As the Latin music industry gets ready to celebrate 20 years of the Latin Grammys on Thursday, some high-profile artists have been questioning the Latin Recording Academy’s ability to award their work — especially since these performers continuously sell out prominent concert venues and leverage streaming platforms to revive an industry that had not been doing so well for several years.
No urban or reggaeton artist was nominated this year for any of the three main Latin Grammy categories, which include Album Of The Year, Song Of The Year and Record Of The Year, even though they dominate the Latin music industry in terms of consumer demand and revenue.
Global Latin urban music star Maluma read a fan’s handmade sign during a recent sold-out concert in New York City’s Madison Square Garden saying: “Look around you, this is your real Grammy.”
The fan’s comment came in response to a message Maluma posted on social media, saying he was disappointed for not having a single Latin Grammy nomination for his album “11:11.”
“The best album of my life, Madonna singing in Spanish, hits like HP, 11 PM, salsa produced by the greatest Sergio George,” he wrote on Instagram. “One is definitely left feeling confused and without knowing what to think.”
The Latin Grammys are expected to be bigger than ever as pop icon Ricky Martin returns to the Latin Grammys stage to host the show. Martin had already broken barriers in the mainstream music scene after winning his first Grammy for Best Latin Pop Performance with hit “Vuelve” in 1998 and debuting at the Grammy stage in 1999 with the World Cup theme song “La Copa De La Vida.” This performance cemented him as the face of the so-called “Latin Pop Explosion” and a year later, the first Latin Grammys were televised in 2000.
Now, a new generation of artists is breaking barriers as Spanish-language songs go head to head with English-language songs across all music charts, fueling the newest Latin music boom. But these artists, many across urban genres such as reggaeton and others, are not necessarily getting recognized at a Ricky Martin level.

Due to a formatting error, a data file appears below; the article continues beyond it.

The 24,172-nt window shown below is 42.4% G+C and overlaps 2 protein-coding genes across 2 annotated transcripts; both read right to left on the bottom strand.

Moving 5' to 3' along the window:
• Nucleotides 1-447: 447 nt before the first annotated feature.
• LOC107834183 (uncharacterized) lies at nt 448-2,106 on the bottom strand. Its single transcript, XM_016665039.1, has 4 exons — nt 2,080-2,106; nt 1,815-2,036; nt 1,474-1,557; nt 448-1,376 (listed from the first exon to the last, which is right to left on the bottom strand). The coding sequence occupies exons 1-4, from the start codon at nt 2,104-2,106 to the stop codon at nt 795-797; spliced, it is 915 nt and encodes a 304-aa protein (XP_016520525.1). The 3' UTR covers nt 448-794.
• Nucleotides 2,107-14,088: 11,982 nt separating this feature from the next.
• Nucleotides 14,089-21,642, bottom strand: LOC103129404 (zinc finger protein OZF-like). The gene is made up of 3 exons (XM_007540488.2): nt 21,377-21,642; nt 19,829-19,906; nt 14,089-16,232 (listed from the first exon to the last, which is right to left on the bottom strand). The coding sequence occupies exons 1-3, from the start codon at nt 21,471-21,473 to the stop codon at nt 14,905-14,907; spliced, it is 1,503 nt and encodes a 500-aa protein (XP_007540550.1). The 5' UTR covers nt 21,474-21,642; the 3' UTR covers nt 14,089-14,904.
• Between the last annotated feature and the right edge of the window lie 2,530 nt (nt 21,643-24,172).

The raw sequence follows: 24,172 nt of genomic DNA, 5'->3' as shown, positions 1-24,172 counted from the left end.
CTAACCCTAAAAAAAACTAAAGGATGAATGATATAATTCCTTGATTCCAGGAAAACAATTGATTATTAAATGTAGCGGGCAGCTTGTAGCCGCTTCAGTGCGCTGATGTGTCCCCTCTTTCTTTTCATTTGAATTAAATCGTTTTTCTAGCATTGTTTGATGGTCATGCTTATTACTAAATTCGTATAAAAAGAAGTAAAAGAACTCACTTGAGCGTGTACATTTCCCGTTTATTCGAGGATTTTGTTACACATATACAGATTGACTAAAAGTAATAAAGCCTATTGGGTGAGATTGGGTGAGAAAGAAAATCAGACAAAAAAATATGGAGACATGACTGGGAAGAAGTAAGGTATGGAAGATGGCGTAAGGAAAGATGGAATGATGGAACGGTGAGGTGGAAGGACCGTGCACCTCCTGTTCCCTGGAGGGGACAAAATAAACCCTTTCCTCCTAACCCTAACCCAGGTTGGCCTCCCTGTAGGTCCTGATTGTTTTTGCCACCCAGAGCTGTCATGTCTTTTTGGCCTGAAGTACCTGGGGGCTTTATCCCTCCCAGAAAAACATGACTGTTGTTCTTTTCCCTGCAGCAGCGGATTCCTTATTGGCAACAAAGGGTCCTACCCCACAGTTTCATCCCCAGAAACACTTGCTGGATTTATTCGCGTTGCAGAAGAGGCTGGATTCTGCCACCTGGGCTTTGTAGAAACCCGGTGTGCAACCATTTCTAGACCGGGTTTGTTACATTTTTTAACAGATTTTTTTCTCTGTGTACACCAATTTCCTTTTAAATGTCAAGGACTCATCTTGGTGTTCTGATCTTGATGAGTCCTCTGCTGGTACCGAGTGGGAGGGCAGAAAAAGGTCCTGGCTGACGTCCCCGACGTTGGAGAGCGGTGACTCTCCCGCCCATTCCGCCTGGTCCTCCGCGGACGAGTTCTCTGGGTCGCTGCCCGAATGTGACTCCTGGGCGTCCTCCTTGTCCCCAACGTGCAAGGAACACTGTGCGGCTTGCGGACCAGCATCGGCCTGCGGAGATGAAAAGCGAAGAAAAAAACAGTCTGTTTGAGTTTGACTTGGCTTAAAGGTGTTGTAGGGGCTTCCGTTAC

Daddy Yankee, one of reggaeton’s biggest stars, was among the first to call out the Latin Grammys for continuously underplaying his genre’s contributions.
After the nominations were announced two months ago, he posted an image of a crossed out Latin Grammy trophy on Instagram, captioned in Spanish saying: “There is no Latin Grammy without reggaeton.”
“Even though I’m nominated, I don’t agree with the way in which my genre and some of my colleagues were treated,” Yankee, whose hit “Con Calma” has a nomination for Best Urban Fusion or Performance, wrote in the social media post.
Other artists such as Colombian reggaeton artists J Balvin and Karol G as well as reggaeton pioneer Nicky Jam and singer Natti Natasha followed Yankee’s lead by spreading the message on social media.
“The fact that I don’t agree with the way in which reggaeton is being judged, doesn’t mean that I’m against other genres and the artists that are shining in those categories,” Balvin, who is nominated for two collaborations with other artists, said in Spanish in an Instagram video.
Responding to the outcry, the Latin Recording Academy put out a statement saying: “We hear the frustration and discontent. We invite the leaders of the urban community to get involved with the Academy…At its core, The Latin Recording Academy belongs to its members, from all genres.”
The Academy draws its membership from music professionals from Spanish and Portuguese-speaking countries in Latin America as well as Spain, Portugal and the United States.